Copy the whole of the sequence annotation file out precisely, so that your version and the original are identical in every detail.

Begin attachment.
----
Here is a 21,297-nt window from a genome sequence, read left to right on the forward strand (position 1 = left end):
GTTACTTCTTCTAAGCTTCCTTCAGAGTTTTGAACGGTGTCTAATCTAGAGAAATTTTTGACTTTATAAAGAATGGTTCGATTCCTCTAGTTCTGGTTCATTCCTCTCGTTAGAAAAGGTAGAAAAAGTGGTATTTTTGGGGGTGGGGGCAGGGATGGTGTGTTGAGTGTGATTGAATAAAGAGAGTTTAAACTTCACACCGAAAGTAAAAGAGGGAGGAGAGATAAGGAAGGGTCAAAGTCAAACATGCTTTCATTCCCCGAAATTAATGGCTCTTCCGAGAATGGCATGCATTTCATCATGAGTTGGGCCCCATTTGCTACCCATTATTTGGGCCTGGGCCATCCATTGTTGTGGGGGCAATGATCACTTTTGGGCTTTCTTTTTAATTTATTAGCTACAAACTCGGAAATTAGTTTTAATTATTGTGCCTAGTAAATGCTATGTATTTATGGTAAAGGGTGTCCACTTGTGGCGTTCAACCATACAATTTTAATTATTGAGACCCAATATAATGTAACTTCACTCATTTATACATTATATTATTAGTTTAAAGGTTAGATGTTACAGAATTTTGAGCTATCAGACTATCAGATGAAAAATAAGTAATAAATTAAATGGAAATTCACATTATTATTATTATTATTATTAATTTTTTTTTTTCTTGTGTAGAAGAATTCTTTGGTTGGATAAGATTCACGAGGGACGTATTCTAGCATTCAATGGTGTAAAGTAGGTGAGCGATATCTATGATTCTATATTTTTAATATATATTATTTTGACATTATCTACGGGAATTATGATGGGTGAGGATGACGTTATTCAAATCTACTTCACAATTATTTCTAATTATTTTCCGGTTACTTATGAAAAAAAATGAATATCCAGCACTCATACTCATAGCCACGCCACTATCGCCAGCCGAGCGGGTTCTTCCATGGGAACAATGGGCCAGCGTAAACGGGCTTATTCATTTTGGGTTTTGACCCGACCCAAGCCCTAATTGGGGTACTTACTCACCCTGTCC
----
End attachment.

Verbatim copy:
Here is a 21,297-nt window from a genome sequence, read left to right on the forward strand (position 1 = left end):
GTTACTTCTTCTAAGCTTCCTTCAGAGTTTTGAACGGTGTCTAATCTAGAGAAATTTTTGACTTTATAAAGAATGGTTCGATTCCTCTAGTTCTGGTTCATTCCTCTCGTTAGAAAAGGTAGAAAAAGTGGTATTTTTGGGGGTGGGGGCAGGGATGGTGTGTTGAGTGTGATTGAATAAAGAGAGTTTAAACTTCACACCGAAAGTAAAAGAGGGAGGAGAGATAAGGAAGGGTCAAAGTCAAACATGCTTTCATTCCCCGAAATTAATGGCTCTTCCGAGAATGGCATGCATTTCATCATGAGTTGGGCCCCATTTGCTACCCATTATTTGGGCCTGGGCCATCCATTGTTGTGGGGGCAATGATCACTTTTGGGCTTTCTTTTTAATTTATTAGCTACAAACTCGGAAATTAGTTTTAATTATTGTGCCTAGTAAATGCTATGTATTTATGGTAAAGGGTGTCCACTTGTGGCGTTCAACCATACAATTTTAATTATTGAGACCCAATATAATGTAACTTCACTCATTTATACATTATATTATTAGTTTAAAGGTTAGATGTTACAGAATTTTGAGCTATCAGACTATCAGATGAAAAATAAGTAATAAATTAAATGGAAATTCACATTATTATTATTATTATTATTAATTTTTTTTTTTCTTGTGTAGAAGAATTCTTTGGTTGGATAAGATTCACGAGGGACGTATTCTAGCATTCAATGGTGTAAAGTAGGTGAGCGATATCTATGATTCTATATTTTTAATATATATTATTTTGACATTATCTACGGGAATTATGATGGGTGAGGATGACGTTATTCAAATCTACTTCACAATTATTTCTAATTATTTTCCGGTTACTTATGAAAAAAAATGAATATCCAGCACTCATACTCATAGCCACGCCACTATCGCCAGCCGAGCGGGTTCTTCCATGGGAACAATGGGCCAGCGTAAACGGGCTTATTCATTTTGGGTTTTGACCCGACCCAAGCCCTAATTGGGGTACTTACTCACCCTGTCC